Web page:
The bad behaviour of booing amongst fans at the Australian Open

Now that the dust has settled on another Australian Open and the tennis circus has left town, I thought a little reflection, well actually my two cents worth, on the topic of crowd behaviour and booing is worth exploring.

The Australian Open has the nickname, ‘The Happy Slam’ amongst the world’s elite tennis players. Perhaps after Melbourne’s heat wave it will garner the new nickname, ‘The Oh my God it’s hot slam’.

In some respects the heat may well have played a part in the crankiness and unsportsmanship behaviour of the Melbourne crowd.

My own house did not drop below 30 degrees Celsius for the week and most days the thermostat recorded 37 degrees Celsius. Yes, it was hot.

Sleep depravation is a form of torture and Melbourne was alight with cantankerous, over tired citizens.

This may go some way to explaining the booing that occurred during the Tomic v Nadal, first round match and maybe even the Nadal v Wawrinka final, but it is not an acceptable out clause for the embarrassing behaviour of the Melbourne Park fans.

At the heart of this is trying to figure out just why people feel the need to boo in the first place.

If this booing occurred due to the crowd’s perceptions of unsportsman like behaviour, then the old saying, ‘two wrongs don’t make a right’, must surely be applicable here.

There can be no greater example of poor behaviour and lack of sportsmanship than booing.

In regards to Tomic’s first round match against Nadal, we can put forward the argument that Bernie has done little to endear to himself to Australian audiences, and as a result, perhaps his previous bad behaviour has caught up with him.

Tomic receiving treatment during the first round of the Aus Open 2014
Tomic receiving treatment during the first round of the Aus Open 2014

Bernie does after all have the unfortunate moniker, ‘Tomic the Tank Engine’. This delightful little nickname was the result of him practically laying down when he knew he was beaten against Andy Roddick during the US Open in 2012.

Never-the-less, in the aftermath of his first round retirement, it has transpired that he was genuinely injured.

This though raises questions as to whether he should have pulled out of the tournament prior to the match.

After his dismal showing in the final of the Sydney International, where Argentina’s Juan Martin del Potro didn’t even have time to work up a sweat in his crushing victory over the young Queenslander in the final, it perhaps was clear then that not all was well with Bernie.

With the benefit of hindsight it is possible to suggest Bernie began the year not quite 100%.

Either way, Bernie’s past and speculation that he should not even have attempted to play the Australian Open are still no excuse for the poor behaviour of the Melbourne Crowd.

Further to this, the argument that he shouldn’t be booed because he is an Australian, as expressed by some quarters of the Australian media, is almost as bad an attitude as those who booed him.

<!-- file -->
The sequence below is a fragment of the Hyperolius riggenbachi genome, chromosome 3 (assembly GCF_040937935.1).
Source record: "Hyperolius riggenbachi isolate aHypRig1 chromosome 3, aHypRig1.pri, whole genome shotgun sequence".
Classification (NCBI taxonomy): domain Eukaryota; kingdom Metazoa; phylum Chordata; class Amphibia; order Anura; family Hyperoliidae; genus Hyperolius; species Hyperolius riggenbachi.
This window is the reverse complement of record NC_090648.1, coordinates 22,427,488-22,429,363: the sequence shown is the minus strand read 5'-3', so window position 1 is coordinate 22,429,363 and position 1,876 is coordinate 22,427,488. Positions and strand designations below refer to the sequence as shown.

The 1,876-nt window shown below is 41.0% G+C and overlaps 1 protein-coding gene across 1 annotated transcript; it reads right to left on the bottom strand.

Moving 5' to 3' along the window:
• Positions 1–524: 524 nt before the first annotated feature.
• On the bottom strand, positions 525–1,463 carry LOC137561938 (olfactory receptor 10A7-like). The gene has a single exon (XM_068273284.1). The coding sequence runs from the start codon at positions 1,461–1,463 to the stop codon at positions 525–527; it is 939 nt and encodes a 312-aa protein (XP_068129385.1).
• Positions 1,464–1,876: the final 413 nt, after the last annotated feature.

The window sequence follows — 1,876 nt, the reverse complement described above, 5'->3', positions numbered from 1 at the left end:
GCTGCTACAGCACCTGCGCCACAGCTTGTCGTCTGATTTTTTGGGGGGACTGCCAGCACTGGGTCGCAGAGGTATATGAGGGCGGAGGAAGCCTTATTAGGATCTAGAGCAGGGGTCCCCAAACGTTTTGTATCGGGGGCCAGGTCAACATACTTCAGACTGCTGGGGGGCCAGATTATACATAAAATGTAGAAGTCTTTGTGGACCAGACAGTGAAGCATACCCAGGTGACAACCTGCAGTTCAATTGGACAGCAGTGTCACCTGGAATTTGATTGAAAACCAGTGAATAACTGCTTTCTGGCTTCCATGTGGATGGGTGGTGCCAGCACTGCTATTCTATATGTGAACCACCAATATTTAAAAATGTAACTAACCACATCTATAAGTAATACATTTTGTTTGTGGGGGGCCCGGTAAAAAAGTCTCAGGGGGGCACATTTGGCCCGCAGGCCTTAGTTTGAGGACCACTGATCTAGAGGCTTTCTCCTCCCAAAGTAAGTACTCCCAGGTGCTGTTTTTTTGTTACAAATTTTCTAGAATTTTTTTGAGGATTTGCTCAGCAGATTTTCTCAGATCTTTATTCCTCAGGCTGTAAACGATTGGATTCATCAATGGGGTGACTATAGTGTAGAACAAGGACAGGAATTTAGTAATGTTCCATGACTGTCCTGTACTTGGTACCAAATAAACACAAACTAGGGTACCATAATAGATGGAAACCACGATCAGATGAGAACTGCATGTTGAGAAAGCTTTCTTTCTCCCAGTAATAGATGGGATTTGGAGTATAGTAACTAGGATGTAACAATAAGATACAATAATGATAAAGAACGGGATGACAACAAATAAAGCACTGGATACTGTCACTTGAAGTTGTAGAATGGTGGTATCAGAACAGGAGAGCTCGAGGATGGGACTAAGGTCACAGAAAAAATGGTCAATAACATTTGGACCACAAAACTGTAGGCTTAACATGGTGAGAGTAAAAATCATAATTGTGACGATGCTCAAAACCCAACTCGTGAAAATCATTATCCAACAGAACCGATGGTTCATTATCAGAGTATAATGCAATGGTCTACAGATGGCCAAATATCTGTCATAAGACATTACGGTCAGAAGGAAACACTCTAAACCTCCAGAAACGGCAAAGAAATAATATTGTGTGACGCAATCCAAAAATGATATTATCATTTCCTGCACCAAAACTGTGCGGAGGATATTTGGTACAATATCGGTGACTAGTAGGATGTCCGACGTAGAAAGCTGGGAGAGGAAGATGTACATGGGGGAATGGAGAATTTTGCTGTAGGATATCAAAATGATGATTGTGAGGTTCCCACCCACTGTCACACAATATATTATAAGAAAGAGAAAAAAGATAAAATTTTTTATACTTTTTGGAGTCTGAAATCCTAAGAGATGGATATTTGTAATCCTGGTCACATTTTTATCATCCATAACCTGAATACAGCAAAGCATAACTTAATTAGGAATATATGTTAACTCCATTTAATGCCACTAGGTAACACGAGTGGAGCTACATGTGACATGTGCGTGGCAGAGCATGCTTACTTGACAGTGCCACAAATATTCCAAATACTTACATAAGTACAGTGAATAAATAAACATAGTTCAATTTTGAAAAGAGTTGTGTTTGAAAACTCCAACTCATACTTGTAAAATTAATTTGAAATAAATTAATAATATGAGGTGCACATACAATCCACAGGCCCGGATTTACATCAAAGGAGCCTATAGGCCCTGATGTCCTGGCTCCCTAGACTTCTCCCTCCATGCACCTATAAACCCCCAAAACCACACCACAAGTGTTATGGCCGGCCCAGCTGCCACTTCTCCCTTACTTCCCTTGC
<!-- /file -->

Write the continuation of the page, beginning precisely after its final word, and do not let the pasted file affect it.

Booing anyone is not acceptable and the suggestion that some nationalities can be booed, whilst others are immune, is an example of xenophobia at its worst.

I wonder which countries get this immunity and who decides it?

As if in some strange full circle, Rafael Nadal found himself once again involved in a match marred by booing, this time in the final against Stanislas Wawrinka.

The circumstances surrounding the booing in the final also involved an injury, this time to Rafa.

Rafa getting treatment in the final of the Aus Open 2014
Rafa getting treatment in the final of the Aus Open 2014

Perhaps tennis audiences have been spoilt over the years, especially Australian tennis audiences who have become accustomed to the never say die, fighting spirit of Lleyton Hewitt and they wanted to see the same fighting spirit in the final.

But, hey, hang on a minute, when it comes to bravely playing to the end, the only other player to match Hewitt in these stakes is the Spanish champion, Rafael Nadal.

Clearly, the crowd in Rod Laver Arena last Sunday night are not true tennis fans.

Any informed tennis fan would have known instantly there was no way Nadal would pull the pin and retire.

This brings up the question of just who is in attendance at these final events

The cost of the tickets are prohibitive for most, so do we lay the blame on an audience of corporates, who have no or little appreciation of the sporting event they are attending?

This may be a bit rich and bit of a stretch, but it’s worth considering.

Do we then suggest that the only group able to afford the outlandish admission price are the dreaded CUBS (Cashed Up Bogans)?

Or perhaps the real villain on Sunday night was the epic five setter between Nadal and Djokovich, two years ago?

Maybe the Melbourne crowd were venting their anger that they were clearly not going to be entertained in the same manner in 2014.

It’s interesting that the booing incidences both occurred during night sessions and the final, not during day sessions.

Perhaps day crowds are more relaxed during the day because they can find another match to drown their disappointment in.

Whatever the reasons for the booing that seems to have pervaded the Australian Open this year, let’s hope it hurries up and disappears.

 

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